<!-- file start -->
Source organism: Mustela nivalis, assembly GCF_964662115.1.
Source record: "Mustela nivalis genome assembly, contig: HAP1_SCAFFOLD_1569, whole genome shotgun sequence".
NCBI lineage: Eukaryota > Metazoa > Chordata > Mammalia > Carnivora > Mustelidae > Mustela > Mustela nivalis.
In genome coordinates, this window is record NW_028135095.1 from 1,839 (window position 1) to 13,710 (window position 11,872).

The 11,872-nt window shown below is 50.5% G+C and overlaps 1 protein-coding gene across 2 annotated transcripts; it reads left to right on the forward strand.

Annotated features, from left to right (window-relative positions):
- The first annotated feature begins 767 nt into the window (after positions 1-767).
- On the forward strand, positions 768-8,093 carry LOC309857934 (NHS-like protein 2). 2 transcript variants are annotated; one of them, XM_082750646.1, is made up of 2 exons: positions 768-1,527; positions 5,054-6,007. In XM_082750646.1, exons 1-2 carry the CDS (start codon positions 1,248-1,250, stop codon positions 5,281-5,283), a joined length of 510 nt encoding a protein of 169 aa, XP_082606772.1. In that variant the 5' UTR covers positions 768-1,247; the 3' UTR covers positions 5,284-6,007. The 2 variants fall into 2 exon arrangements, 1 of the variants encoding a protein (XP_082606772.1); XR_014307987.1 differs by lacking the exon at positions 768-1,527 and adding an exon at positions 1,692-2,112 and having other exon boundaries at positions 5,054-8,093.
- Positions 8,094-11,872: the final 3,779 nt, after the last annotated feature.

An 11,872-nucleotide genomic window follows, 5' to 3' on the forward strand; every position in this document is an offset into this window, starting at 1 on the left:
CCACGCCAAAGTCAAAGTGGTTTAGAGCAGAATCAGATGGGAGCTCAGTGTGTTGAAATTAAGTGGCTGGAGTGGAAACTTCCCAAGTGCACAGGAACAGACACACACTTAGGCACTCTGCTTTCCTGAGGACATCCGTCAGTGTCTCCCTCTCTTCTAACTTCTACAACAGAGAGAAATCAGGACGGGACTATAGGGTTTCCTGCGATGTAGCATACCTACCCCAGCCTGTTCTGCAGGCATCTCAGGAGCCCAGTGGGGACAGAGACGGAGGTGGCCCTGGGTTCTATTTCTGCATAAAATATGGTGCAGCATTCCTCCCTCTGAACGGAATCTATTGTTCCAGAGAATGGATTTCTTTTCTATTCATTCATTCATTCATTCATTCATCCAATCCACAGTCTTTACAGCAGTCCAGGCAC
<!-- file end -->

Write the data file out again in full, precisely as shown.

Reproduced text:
Source organism: Mustela nivalis, assembly GCF_964662115.1.
Source record: "Mustela nivalis genome assembly, contig: HAP1_SCAFFOLD_1569, whole genome shotgun sequence".
NCBI lineage: Eukaryota > Metazoa > Chordata > Mammalia > Carnivora > Mustelidae > Mustela > Mustela nivalis.
In genome coordinates, this window is record NW_028135095.1 from 1,839 (window position 1) to 13,710 (window position 11,872).

The 11,872-nt window shown below is 50.5% G+C and overlaps 1 protein-coding gene across 2 annotated transcripts; it reads left to right on the forward strand.

Annotated features, from left to right (window-relative positions):
- The first annotated feature begins 767 nt into the window (after positions 1-767).
- On the forward strand, positions 768-8,093 carry LOC309857934 (NHS-like protein 2). 2 transcript variants are annotated; one of them, XM_082750646.1, is made up of 2 exons: positions 768-1,527; positions 5,054-6,007. In XM_082750646.1, exons 1-2 carry the CDS (start codon positions 1,248-1,250, stop codon positions 5,281-5,283), a joined length of 510 nt encoding a protein of 169 aa, XP_082606772.1. In that variant the 5' UTR covers positions 768-1,247; the 3' UTR covers positions 5,284-6,007. The 2 variants fall into 2 exon arrangements, 1 of the variants encoding a protein (XP_082606772.1); XR_014307987.1 differs by lacking the exon at positions 768-1,527 and adding an exon at positions 1,692-2,112 and having other exon boundaries at positions 5,054-8,093.
- Positions 8,094-11,872: the final 3,779 nt, after the last annotated feature.

An 11,872-nucleotide genomic window follows, 5' to 3' on the forward strand; every position in this document is an offset into this window, starting at 1 on the left:
CCACGCCAAAGTCAAAGTGGTTTAGAGCAGAATCAGATGGGAGCTCAGTGTGTTGAAATTAAGTGGCTGGAGTGGAAACTTCCCAAGTGCACAGGAACAGACACACACTTAGGCACTCTGCTTTCCTGAGGACATCCGTCAGTGTCTCCCTCTCTTCTAACTTCTACAACAGAGAGAAATCAGGACGGGACTATAGGGTTTCCTGCGATGTAGCATACCTACCCCAGCCTGTTCTGCAGGCATCTCAGGAGCCCAGTGGGGACAGAGACGGAGGTGGCCCTGGGTTCTATTTCTGCATAAAATATGGTGCAGCATTCCTCCCTCTGAACGGAATCTATTGTTCCAGAGAATGGATTTCTTTTCTATTCATTCATTCATTCATTCATTCATCCAATCCACAGTCTTTACAGCAGTCCAGGCAC